New Jersey Homeowners Stay in Houses for Years After Foreclosure (Video)


Since the Wall Street crash in 2008, many states have been hit with high numbers of foreclosures, which normally means the owners are evicted and have to find a new place to live in 30 days.

However, in New Jersey, the foreclosure process can take an average of 1,000 days and home owners can actually live in their foreclosed homes for years and not pay any bills (video below).

These homeowners are often demonized by the mortgage and banking industry, which calls them "vampires."

Given the recent verdict against Bank of America's Countrywide mortgage firm, it's more than ironic that homeowners are being stigmatized.

A New York jury recently found that Countryside was guilty of knowing selling bad home loans to the government's Fannie Mae and Freddie Mac. Now, Bank of America is liable for up to $848 million because it bought Countrywide, when the company was going down the tubes a few years ago, notes The Guardian.

According to MY 9 NJ, homeowner Christine Saia has lived in her home since 2008 without paying her mortgage, but she did try to work out a deal with her bank, which refused to make a deal.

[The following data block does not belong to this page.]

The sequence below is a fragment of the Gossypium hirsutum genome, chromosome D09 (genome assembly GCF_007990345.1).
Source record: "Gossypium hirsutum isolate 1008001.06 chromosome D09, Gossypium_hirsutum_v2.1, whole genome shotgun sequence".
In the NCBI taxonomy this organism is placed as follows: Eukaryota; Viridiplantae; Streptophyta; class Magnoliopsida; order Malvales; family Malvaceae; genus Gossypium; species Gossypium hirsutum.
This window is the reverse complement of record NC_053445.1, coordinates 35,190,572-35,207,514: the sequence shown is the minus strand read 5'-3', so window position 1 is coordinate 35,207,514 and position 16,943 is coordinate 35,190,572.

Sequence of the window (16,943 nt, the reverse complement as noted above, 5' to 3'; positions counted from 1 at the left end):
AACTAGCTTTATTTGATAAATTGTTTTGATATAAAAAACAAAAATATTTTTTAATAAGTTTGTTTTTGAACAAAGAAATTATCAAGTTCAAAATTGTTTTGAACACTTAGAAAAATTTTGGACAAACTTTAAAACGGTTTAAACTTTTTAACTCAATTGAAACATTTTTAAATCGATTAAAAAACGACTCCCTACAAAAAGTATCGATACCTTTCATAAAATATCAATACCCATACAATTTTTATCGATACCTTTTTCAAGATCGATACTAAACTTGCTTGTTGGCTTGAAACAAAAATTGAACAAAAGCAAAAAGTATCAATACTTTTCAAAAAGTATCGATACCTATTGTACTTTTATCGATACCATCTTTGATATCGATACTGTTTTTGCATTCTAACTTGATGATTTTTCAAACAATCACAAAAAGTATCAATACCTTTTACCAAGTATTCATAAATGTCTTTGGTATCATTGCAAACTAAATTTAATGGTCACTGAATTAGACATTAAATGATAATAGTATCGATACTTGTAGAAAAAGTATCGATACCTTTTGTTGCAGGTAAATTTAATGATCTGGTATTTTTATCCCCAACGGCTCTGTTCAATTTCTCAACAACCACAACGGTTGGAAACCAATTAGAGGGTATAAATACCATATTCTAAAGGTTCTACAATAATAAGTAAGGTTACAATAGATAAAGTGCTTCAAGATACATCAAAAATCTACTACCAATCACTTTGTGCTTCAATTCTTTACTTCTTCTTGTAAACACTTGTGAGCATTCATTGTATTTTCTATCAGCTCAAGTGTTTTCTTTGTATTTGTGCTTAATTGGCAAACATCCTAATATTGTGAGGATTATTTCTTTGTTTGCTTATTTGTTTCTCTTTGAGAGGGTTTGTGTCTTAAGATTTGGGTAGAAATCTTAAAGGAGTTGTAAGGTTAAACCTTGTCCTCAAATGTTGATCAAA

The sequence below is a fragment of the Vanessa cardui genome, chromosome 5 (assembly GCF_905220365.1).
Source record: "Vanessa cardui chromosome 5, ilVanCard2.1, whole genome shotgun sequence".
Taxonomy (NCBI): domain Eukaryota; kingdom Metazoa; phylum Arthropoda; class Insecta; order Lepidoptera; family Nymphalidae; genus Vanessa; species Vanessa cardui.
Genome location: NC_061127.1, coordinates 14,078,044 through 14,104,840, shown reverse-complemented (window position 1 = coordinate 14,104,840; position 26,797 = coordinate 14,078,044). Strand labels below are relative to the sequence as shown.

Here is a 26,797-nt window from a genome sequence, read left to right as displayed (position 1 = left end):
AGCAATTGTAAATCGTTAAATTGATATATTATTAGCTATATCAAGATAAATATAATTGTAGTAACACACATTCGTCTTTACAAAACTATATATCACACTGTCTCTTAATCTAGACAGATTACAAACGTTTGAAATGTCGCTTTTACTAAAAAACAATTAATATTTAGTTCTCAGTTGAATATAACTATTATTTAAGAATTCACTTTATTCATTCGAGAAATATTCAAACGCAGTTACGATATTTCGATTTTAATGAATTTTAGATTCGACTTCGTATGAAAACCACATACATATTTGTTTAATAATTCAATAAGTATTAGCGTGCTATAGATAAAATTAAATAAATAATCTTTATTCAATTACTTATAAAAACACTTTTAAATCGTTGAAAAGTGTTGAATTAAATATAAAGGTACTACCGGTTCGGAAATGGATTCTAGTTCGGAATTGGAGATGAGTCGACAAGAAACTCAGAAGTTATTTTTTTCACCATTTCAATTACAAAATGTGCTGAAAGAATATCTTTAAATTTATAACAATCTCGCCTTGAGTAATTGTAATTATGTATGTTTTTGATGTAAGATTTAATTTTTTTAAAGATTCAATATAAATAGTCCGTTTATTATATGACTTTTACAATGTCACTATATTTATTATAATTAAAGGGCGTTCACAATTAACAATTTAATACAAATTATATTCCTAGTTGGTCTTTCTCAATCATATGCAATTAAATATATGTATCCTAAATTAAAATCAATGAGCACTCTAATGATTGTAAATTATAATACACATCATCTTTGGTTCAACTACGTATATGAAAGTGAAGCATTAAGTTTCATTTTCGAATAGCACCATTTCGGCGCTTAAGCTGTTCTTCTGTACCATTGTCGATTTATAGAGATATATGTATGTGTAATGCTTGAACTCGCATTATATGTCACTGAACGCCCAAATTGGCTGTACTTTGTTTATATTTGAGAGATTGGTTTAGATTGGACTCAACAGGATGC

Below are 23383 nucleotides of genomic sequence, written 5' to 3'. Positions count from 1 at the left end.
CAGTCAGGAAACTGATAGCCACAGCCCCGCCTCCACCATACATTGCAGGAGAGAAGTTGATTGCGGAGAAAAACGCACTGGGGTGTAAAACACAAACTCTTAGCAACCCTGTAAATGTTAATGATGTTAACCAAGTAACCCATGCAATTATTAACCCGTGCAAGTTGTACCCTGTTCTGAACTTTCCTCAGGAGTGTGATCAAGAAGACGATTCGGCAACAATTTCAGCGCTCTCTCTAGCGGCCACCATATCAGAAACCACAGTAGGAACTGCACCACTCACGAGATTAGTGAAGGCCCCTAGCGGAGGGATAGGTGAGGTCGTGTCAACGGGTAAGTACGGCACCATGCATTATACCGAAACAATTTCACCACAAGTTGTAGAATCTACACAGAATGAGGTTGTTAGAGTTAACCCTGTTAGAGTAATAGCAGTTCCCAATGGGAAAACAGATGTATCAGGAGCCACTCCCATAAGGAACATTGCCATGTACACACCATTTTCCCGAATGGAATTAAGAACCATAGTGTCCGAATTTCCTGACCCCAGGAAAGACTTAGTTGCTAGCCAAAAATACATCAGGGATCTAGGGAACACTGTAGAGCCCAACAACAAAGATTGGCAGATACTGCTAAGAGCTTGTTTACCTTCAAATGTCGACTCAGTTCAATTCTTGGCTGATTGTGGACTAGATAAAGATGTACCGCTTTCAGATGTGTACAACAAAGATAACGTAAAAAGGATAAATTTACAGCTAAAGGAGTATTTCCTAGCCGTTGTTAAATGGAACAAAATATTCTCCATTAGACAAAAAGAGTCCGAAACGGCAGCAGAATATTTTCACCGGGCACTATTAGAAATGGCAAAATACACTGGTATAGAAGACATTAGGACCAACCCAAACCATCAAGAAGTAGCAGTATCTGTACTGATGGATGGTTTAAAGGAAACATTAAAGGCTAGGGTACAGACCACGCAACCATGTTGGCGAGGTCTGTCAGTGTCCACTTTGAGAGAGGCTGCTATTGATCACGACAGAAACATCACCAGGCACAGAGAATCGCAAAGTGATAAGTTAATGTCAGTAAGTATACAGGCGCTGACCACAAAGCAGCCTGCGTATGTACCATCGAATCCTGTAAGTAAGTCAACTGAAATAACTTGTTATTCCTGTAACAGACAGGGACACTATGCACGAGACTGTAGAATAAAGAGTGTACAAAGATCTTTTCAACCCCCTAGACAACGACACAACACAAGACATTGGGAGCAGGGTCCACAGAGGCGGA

In Hudson and Cape May, N.J. a whopping 80 percent of homeowners, who were foreclosed, continue to live in their homes for years.

Why is the foreclosure process so long in the state?

Lawsuits by homeowners often reveal that mortgage companies and banks don't follow the law in the foreclosure process. So they have to begin the entire process over from the beginning, which can be time consuming, especially if the mortgage has been sold multiple times.

The mortgage companies and banks don't bother to forcibly kick the owner out because it's free upkeep and the home is easier to sell in good condition.

Sources: The Guardian and MY 9 NJ


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